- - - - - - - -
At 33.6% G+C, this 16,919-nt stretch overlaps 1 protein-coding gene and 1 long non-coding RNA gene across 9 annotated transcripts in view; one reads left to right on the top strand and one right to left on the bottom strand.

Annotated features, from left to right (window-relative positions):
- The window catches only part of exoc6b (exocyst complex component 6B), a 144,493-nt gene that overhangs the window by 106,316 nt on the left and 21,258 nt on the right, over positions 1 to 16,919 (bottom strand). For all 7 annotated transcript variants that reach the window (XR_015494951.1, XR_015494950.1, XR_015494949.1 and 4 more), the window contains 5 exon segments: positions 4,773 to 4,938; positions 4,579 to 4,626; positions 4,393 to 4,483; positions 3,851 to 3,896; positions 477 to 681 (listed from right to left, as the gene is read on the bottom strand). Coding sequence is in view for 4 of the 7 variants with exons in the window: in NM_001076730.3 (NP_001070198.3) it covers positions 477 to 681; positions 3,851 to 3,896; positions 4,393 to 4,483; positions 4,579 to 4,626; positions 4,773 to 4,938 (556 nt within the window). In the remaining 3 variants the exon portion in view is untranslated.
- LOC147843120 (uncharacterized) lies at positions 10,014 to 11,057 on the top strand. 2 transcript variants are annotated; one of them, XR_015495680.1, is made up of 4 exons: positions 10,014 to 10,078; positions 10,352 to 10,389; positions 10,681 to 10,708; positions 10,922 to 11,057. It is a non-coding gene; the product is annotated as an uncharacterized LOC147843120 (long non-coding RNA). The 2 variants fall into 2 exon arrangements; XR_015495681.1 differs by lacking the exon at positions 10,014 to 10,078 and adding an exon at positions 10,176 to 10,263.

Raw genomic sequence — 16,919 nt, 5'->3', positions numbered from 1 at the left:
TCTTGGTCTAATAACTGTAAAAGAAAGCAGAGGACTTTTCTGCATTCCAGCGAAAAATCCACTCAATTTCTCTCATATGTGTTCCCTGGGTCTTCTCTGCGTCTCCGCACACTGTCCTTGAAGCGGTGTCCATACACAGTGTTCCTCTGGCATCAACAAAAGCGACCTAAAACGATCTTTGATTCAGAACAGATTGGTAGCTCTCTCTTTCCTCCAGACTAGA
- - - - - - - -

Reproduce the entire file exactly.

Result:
At 33.6% G+C, this 16,919-nt stretch overlaps 1 protein-coding gene and 1 long non-coding RNA gene across 9 annotated transcripts in view; one reads left to right on the top strand and one right to left on the bottom strand.

Annotated features, from left to right (window-relative positions):
- The window catches only part of exoc6b (exocyst complex component 6B), a 144,493-nt gene that overhangs the window by 106,316 nt on the left and 21,258 nt on the right, over positions 1 to 16,919 (bottom strand). For all 7 annotated transcript variants that reach the window (XR_015494951.1, XR_015494950.1, XR_015494949.1 and 4 more), the window contains 5 exon segments: positions 4,773 to 4,938; positions 4,579 to 4,626; positions 4,393 to 4,483; positions 3,851 to 3,896; positions 477 to 681 (listed from right to left, as the gene is read on the bottom strand). Coding sequence is in view for 4 of the 7 variants with exons in the window: in NM_001076730.3 (NP_001070198.3) it covers positions 477 to 681; positions 3,851 to 3,896; positions 4,393 to 4,483; positions 4,579 to 4,626; positions 4,773 to 4,938 (556 nt within the window). In the remaining 3 variants the exon portion in view is untranslated.
- LOC147843120 (uncharacterized) lies at positions 10,014 to 11,057 on the top strand. 2 transcript variants are annotated; one of them, XR_015495680.1, is made up of 4 exons: positions 10,014 to 10,078; positions 10,352 to 10,389; positions 10,681 to 10,708; positions 10,922 to 11,057. It is a non-coding gene; the product is annotated as an uncharacterized LOC147843120 (long non-coding RNA). The 2 variants fall into 2 exon arrangements; XR_015495681.1 differs by lacking the exon at positions 10,014 to 10,078 and adding an exon at positions 10,176 to 10,263.

Raw genomic sequence — 16,919 nt, 5'->3', positions numbered from 1 at the left:
TCTTGGTCTAATAACTGTAAAAGAAAGCAGAGGACTTTTCTGCATTCCAGCGAAAAATCCACTCAATTTCTCTCATATGTGTTCCCTGGGTCTTCTCTGCGTCTCCGCACACTGTCCTTGAAGCGGTGTCCATACACAGTGTTCCTCTGGCATCAACAAAAGCGACCTAAAACGATCTTTGATTCAGAACAGATTGGTAGCTCTCTCTTTCCTCCAGACTAGA